ASU history professor shares what to expect at King Charles III's coronation
On September 8, 2022, Queen Elizabeth II passed away. On that same day, her son Charles became King Charles III.
To mark his ascension to the throne and to appoint him as the head of the Church of England, King Charles will have a coronation ceremony on May 6.
“He is king of England,” said Toby Harper, assistant professor of modern British history in the Arizona State University School of Historical, Philosophical and Religious Studies. “This isn't a step that's necessary to make him king, but it is the most important ceremonial marker of the kind of creation of his kingship.”
There are many reasons why the coronation is taking place months after Charles became king. For one, the ceremony takes a while to plan, and two, the weather in Britain is much nicer in the late spring than in the winter.
One important thing to keep in mind during the coronation is that it is a religious as well as a political ceremony.
“A lot of the imagery, if you watch the coronation, a lot of the symbolism, will be religious and specifically Anglican symbolism, where Charles is created as the head of the church, which has a very specific history in Britain,” Harper said. “It goes back to the Reformation and to Henry VIII, and then a lot of the kind of paraphernalia of the coronation is even older than that.”
This will be the first English coronation in a generation, and the first for most people in the world to witness. Queen Elizabeth’s coronation was in 1953 and such a huge event that the country had to expand Westminster Abbey to fit all of the people who were invited.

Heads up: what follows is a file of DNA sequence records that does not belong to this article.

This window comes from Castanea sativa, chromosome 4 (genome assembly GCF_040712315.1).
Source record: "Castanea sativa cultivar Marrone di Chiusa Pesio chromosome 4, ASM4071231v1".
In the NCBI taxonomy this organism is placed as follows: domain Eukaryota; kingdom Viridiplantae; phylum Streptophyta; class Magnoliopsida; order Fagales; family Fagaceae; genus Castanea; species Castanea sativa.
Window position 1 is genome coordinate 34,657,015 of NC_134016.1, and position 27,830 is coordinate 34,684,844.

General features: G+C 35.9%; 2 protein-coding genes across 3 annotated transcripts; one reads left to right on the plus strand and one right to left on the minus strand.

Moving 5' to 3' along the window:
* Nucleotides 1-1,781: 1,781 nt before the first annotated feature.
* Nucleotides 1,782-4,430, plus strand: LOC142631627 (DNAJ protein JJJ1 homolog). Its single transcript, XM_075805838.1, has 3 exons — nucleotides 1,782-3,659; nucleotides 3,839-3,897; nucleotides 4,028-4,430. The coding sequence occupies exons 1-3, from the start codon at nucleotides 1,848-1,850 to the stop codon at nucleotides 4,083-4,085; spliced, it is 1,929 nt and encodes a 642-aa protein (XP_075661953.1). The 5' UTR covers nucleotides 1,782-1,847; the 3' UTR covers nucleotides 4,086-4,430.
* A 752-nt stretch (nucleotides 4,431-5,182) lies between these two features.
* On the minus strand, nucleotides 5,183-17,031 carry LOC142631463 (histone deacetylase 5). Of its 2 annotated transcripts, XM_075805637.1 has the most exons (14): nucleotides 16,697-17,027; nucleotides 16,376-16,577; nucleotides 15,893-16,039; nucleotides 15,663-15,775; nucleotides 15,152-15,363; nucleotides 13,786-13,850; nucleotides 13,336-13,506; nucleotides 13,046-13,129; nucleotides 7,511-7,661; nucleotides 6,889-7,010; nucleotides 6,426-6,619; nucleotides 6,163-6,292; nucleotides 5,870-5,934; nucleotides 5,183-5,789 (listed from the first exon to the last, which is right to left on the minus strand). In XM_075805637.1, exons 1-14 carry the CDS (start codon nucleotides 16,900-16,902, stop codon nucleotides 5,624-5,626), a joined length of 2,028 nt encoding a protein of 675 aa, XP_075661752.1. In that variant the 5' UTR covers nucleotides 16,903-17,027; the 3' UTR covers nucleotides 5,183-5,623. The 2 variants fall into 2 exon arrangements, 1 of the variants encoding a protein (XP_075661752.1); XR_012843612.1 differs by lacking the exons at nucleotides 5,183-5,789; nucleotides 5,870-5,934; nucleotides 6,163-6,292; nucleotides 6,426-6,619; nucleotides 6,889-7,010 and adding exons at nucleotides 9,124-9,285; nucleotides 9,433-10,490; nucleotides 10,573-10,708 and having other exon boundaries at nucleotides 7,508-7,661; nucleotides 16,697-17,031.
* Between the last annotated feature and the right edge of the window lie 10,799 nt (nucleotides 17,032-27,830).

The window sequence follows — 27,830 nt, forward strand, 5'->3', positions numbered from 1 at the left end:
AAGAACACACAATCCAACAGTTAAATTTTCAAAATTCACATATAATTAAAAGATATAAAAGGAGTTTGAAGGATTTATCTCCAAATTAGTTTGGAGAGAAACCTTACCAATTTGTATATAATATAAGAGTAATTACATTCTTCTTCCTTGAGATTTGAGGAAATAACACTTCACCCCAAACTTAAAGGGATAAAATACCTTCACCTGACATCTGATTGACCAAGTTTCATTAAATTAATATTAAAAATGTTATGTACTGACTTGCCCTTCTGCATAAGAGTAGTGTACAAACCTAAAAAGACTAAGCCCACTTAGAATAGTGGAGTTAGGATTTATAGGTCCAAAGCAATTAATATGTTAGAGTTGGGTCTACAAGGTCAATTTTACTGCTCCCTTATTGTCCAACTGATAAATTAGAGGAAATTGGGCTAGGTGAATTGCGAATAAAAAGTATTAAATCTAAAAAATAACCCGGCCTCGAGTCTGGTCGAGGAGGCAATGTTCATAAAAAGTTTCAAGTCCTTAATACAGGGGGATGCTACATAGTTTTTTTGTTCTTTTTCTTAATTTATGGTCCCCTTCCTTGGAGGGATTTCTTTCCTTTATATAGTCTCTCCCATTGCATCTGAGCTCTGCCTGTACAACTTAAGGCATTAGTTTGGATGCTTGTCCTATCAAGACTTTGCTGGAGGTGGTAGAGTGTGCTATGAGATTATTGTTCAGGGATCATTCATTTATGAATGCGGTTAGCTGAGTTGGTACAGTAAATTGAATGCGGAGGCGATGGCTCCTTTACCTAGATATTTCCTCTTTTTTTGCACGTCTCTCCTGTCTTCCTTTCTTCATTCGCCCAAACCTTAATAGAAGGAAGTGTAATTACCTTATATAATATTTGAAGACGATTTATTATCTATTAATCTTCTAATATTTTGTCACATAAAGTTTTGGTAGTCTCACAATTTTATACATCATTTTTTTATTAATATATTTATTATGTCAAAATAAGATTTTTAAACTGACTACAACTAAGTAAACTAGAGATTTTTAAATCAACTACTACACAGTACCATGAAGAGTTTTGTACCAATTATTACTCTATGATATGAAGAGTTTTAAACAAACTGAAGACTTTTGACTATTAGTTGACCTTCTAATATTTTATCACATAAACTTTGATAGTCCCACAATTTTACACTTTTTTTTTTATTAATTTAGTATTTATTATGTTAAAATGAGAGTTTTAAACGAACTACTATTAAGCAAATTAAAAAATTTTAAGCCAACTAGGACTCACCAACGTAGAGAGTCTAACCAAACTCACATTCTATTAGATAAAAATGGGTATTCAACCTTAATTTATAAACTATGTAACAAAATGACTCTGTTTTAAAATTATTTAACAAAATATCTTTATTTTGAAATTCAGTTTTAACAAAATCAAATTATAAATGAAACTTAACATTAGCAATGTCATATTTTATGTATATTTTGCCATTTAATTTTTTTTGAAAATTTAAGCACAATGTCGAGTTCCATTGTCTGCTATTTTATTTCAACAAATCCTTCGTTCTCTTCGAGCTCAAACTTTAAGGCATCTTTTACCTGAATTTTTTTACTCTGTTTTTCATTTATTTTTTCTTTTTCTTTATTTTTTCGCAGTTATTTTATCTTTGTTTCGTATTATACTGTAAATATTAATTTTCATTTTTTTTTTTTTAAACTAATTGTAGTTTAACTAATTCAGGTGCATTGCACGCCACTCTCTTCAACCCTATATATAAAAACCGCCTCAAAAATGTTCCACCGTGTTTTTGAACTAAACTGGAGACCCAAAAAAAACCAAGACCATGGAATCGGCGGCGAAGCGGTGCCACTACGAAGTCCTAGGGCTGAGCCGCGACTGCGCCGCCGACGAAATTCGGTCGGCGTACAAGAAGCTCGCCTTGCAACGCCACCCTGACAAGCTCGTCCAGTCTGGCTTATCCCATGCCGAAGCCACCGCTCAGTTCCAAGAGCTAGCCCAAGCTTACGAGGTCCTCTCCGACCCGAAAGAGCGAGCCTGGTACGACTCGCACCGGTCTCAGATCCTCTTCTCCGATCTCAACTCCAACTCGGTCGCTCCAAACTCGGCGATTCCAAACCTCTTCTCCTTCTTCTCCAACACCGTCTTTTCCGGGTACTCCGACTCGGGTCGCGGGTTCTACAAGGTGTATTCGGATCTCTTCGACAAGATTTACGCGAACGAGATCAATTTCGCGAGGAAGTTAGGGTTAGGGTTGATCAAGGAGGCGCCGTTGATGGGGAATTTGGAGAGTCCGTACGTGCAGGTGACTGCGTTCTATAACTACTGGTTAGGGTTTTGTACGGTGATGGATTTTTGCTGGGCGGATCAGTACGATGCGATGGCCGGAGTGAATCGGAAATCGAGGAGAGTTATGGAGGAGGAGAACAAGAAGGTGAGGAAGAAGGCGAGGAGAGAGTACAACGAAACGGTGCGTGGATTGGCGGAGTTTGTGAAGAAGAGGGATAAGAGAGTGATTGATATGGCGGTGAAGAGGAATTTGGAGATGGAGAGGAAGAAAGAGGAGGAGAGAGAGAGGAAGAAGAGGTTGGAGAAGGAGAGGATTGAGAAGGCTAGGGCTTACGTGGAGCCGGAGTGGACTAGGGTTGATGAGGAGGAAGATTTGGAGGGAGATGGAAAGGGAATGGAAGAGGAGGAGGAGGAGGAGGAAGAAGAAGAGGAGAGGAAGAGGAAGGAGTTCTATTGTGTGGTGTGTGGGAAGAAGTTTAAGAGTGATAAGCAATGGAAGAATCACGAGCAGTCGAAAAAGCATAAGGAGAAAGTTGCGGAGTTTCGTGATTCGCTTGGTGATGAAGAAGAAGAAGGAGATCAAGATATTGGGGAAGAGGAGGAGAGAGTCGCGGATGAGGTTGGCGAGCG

“It was a big occasion, lavish, and very few people remember it,” Harper said. “There are few people who are still around when Elizabeth was crowned. But that seems like a very different British Commonwealth to what you have today.”
Many traditional elements may be highlighted throughout the ceremony, as well as some traditional artifacts that are hundreds of years old. However, the ceremony and the symbolism have changed and adapted over time.
“One of the things that will be very different about this coronation is that, even though it is literally an Anglican church service, one of the things they've talked about stressing is including a lot of different religions to reflect the religious diversity of modern Britain in the ceremony itself,” Harper said. “This is very different from Elizabeth's coronation, where national and sort of cultural diversity was celebrated, but not so much religious diversity.”
While the ceremony may change from each new king or queen, there are parts of the ceremony that have to happen in order for it to be successful.
“You have to anoint the king, then you have to crown the king,” said Harper. “There's going to be a procession. There’s going to be crowds. There's going to be a lot of jewels.”
In fact, there are so many crowns and jewels to choose from, that even the choice of which ones to use or leave out can emphasize certain things to the public.
“Be attentive to the choices that they're making because in these big ceremonies, this is where those choices actually have weight,” Harper said. “This is one of the most important parts of his job as king, to conduct these major ceremonies.”
The ceremony, though religious and political, is also about King Charles’ relationship to the people of Britain and the Commonwealth realms. This coronation may not be as big as the last, but it will certainly be a spectacle.
Learn more about the coronation from Harper in the video below.
Top photo: A crowd observes "The Coronation of Napoleon," a painting completed in 1807 by Jacques-Louis David. Photo courtesy of Pexels